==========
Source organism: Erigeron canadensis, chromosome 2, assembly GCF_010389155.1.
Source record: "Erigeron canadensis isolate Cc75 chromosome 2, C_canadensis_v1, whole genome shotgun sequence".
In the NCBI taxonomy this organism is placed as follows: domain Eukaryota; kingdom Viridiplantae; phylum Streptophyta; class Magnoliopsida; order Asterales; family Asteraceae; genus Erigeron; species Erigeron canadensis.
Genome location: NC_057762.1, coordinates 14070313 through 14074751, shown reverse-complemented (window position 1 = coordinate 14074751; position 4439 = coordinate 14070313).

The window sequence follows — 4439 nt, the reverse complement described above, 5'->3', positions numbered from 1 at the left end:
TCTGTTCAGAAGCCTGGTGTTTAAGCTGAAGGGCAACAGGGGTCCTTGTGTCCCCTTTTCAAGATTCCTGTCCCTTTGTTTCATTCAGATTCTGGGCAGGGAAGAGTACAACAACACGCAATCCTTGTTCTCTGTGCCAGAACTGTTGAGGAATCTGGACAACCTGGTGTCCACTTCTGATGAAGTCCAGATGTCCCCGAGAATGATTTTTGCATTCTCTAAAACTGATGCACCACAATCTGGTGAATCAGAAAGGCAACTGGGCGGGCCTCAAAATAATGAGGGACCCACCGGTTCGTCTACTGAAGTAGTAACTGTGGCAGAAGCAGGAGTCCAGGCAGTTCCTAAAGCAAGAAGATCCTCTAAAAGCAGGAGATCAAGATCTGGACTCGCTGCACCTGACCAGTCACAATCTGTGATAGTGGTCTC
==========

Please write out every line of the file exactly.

Source organism: Erigeron canadensis, chromosome 2, assembly GCF_010389155.1.
Source record: "Erigeron canadensis isolate Cc75 chromosome 2, C_canadensis_v1, whole genome shotgun sequence".
In the NCBI taxonomy this organism is placed as follows: domain Eukaryota; kingdom Viridiplantae; phylum Streptophyta; class Magnoliopsida; order Asterales; family Asteraceae; genus Erigeron; species Erigeron canadensis.
Genome location: NC_057762.1, coordinates 14070313 through 14074751, shown reverse-complemented (window position 1 = coordinate 14074751; position 4439 = coordinate 14070313).

The window sequence follows — 4439 nt, the reverse complement described above, 5'->3', positions numbered from 1 at the left end:
TCTGTTCAGAAGCCTGGTGTTTAAGCTGAAGGGCAACAGGGGTCCTTGTGTCCCCTTTTCAAGATTCCTGTCCCTTTGTTTCATTCAGATTCTGGGCAGGGAAGAGTACAACAACACGCAATCCTTGTTCTCTGTGCCAGAACTGTTGAGGAATCTGGACAACCTGGTGTCCACTTCTGATGAAGTCCAGATGTCCCCGAGAATGATTTTTGCATTCTCTAAAACTGATGCACCACAATCTGGTGAATCAGAAAGGCAACTGGGCGGGCCTCAAAATAATGAGGGACCCACCGGTTCGTCTACTGAAGTAGTAACTGTGGCAGAAGCAGGAGTCCAGGCAGTTCCTAAAGCAAGAAGATCCTCTAAAAGCAGGAGATCAAGATCTGGACTCGCTGCACCTGACCAGTCACAATCTGTGATAGTGGTCTC